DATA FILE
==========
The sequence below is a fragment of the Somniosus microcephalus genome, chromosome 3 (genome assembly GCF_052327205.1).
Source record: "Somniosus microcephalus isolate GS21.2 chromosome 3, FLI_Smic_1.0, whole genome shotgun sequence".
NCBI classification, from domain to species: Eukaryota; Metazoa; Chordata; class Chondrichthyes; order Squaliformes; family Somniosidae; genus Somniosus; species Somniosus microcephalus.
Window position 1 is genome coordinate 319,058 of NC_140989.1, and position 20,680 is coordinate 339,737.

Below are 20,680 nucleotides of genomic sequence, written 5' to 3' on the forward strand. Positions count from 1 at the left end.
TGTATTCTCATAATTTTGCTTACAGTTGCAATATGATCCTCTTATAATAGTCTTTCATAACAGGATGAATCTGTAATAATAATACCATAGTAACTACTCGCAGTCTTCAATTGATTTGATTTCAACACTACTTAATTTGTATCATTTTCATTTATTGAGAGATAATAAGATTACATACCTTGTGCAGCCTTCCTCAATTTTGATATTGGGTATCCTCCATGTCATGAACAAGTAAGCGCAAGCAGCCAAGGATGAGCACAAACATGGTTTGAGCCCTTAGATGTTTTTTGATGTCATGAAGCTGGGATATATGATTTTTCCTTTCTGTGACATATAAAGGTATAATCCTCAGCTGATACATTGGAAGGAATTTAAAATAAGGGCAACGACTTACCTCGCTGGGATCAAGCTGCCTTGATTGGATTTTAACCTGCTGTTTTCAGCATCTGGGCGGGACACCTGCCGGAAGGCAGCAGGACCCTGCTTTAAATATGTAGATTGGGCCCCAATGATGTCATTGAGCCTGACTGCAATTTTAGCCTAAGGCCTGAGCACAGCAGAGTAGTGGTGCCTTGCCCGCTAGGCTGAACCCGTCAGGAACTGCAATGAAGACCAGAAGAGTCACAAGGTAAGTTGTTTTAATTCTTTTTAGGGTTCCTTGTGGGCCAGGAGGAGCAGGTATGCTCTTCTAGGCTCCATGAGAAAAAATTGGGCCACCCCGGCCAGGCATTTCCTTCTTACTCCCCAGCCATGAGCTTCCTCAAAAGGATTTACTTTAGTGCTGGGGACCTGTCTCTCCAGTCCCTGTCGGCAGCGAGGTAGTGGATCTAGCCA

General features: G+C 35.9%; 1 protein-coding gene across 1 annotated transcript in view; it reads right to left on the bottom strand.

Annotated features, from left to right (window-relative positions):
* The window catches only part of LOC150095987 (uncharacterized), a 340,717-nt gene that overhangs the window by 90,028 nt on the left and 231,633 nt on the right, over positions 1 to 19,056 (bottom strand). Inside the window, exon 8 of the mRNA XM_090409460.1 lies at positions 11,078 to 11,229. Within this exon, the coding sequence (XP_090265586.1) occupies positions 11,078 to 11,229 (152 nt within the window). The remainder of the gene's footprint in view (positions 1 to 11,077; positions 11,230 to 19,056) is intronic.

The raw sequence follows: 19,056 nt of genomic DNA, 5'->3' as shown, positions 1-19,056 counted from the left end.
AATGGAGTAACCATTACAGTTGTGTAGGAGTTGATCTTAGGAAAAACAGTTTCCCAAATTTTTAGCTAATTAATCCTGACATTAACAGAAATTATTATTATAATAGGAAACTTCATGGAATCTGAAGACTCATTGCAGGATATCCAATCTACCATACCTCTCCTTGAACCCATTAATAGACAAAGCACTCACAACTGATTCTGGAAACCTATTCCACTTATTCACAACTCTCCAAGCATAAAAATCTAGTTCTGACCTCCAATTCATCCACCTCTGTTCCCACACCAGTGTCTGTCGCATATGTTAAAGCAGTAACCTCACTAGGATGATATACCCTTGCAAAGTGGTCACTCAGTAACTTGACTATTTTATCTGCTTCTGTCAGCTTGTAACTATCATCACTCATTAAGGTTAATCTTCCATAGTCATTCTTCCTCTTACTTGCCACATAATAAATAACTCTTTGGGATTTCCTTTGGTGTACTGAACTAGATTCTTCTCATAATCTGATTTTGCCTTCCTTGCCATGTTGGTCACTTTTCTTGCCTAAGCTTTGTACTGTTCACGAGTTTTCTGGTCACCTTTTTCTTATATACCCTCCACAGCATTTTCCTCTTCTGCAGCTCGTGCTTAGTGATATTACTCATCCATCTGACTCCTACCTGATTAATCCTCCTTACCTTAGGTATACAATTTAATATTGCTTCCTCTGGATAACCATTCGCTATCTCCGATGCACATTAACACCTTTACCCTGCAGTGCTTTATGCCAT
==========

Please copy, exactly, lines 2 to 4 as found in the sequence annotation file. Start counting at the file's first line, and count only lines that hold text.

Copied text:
Source record: "Somniosus microcephalus isolate GS21.2 chromosome 3, FLI_Smic_1.0, whole genome shotgun sequence".
NCBI classification, from domain to species: Eukaryota; Metazoa; Chordata; class Chondrichthyes; order Squaliformes; family Somniosidae; genus Somniosus; species Somniosus microcephalus.
Window position 1 is genome coordinate 319,058 of NC_140989.1, and position 20,680 is coordinate 339,737.